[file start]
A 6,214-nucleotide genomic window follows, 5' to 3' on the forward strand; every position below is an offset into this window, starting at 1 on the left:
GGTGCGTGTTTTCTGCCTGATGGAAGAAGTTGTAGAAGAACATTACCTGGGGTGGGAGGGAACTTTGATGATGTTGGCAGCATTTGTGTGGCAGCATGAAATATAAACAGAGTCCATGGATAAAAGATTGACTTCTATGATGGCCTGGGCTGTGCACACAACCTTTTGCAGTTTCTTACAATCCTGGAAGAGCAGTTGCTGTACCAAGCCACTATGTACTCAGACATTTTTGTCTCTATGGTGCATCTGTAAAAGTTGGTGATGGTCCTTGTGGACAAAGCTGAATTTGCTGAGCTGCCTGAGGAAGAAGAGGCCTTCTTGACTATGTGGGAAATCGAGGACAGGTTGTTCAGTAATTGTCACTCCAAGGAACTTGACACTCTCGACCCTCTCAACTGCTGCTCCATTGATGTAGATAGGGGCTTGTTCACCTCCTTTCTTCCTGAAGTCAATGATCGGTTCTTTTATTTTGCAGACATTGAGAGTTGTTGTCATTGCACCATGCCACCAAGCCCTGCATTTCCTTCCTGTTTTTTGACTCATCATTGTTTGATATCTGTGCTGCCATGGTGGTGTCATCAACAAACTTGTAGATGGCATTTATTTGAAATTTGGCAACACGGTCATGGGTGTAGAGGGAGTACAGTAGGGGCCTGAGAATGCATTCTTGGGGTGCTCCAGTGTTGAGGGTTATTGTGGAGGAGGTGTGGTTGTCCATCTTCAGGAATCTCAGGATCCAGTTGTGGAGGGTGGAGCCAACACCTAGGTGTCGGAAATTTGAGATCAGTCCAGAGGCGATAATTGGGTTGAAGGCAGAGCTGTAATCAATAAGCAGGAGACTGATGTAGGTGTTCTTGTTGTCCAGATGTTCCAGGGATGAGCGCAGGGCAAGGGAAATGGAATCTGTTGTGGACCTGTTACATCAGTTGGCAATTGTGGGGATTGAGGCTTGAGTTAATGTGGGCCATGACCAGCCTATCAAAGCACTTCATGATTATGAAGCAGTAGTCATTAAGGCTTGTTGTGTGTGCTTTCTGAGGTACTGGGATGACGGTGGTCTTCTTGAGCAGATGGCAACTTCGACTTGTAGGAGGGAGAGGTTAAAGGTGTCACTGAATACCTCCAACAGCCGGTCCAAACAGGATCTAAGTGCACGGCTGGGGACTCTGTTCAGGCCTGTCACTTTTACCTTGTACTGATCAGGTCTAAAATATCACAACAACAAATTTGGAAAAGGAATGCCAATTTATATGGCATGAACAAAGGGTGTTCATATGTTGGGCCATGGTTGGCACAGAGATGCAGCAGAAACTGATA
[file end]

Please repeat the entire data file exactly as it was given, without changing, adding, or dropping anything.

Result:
A 6,214-nucleotide genomic window follows, 5' to 3' on the forward strand; every position below is an offset into this window, starting at 1 on the left:
GGTGCGTGTTTTCTGCCTGATGGAAGAAGTTGTAGAAGAACATTACCTGGGGTGGGAGGGAACTTTGATGATGTTGGCAGCATTTGTGTGGCAGCATGAAATATAAACAGAGTCCATGGATAAAAGATTGACTTCTATGATGGCCTGGGCTGTGCACACAACCTTTTGCAGTTTCTTACAATCCTGGAAGAGCAGTTGCTGTACCAAGCCACTATGTACTCAGACATTTTTGTCTCTATGGTGCATCTGTAAAAGTTGGTGATGGTCCTTGTGGACAAAGCTGAATTTGCTGAGCTGCCTGAGGAAGAAGAGGCCTTCTTGACTATGTGGGAAATCGAGGACAGGTTGTTCAGTAATTGTCACTCCAAGGAACTTGACACTCTCGACCCTCTCAACTGCTGCTCCATTGATGTAGATAGGGGCTTGTTCACCTCCTTTCTTCCTGAAGTCAATGATCGGTTCTTTTATTTTGCAGACATTGAGAGTTGTTGTCATTGCACCATGCCACCAAGCCCTGCATTTCCTTCCTGTTTTTTGACTCATCATTGTTTGATATCTGTGCTGCCATGGTGGTGTCATCAACAAACTTGTAGATGGCATTTATTTGAAATTTGGCAACACGGTCATGGGTGTAGAGGGAGTACAGTAGGGGCCTGAGAATGCATTCTTGGGGTGCTCCAGTGTTGAGGGTTATTGTGGAGGAGGTGTGGTTGTCCATCTTCAGGAATCTCAGGATCCAGTTGTGGAGGGTGGAGCCAACACCTAGGTGTCGGAAATTTGAGATCAGTCCAGAGGCGATAATTGGGTTGAAGGCAGAGCTGTAATCAATAAGCAGGAGACTGATGTAGGTGTTCTTGTTGTCCAGATGTTCCAGGGATGAGCGCAGGGCAAGGGAAATGGAATCTGTTGTGGACCTGTTACATCAGTTGGCAATTGTGGGGATTGAGGCTTGAGTTAATGTGGGCCATGACCAGCCTATCAAAGCACTTCATGATTATGAAGCAGTAGTCATTAAGGCTTGTTGTGTGTGCTTTCTGAGGTACTGGGATGACGGTGGTCTTCTTGAGCAGATGGCAACTTCGACTTGTAGGAGGGAGAGGTTAAAGGTGTCACTGAATACCTCCAACAGCCGGTCCAAACAGGATCTAAGTGCACGGCTGGGGACTCTGTTCAGGCCTGTCACTTTTACCTTGTACTGATCAGGTCTAAAATATCACAACAACAAATTTGGAAAAGGAATGCCAATTTATATGGCATGAACAAAGGGTGTTCATATGTTGGGCCATGGTTGGCACAGAGATGCAGCAGAAACTGATA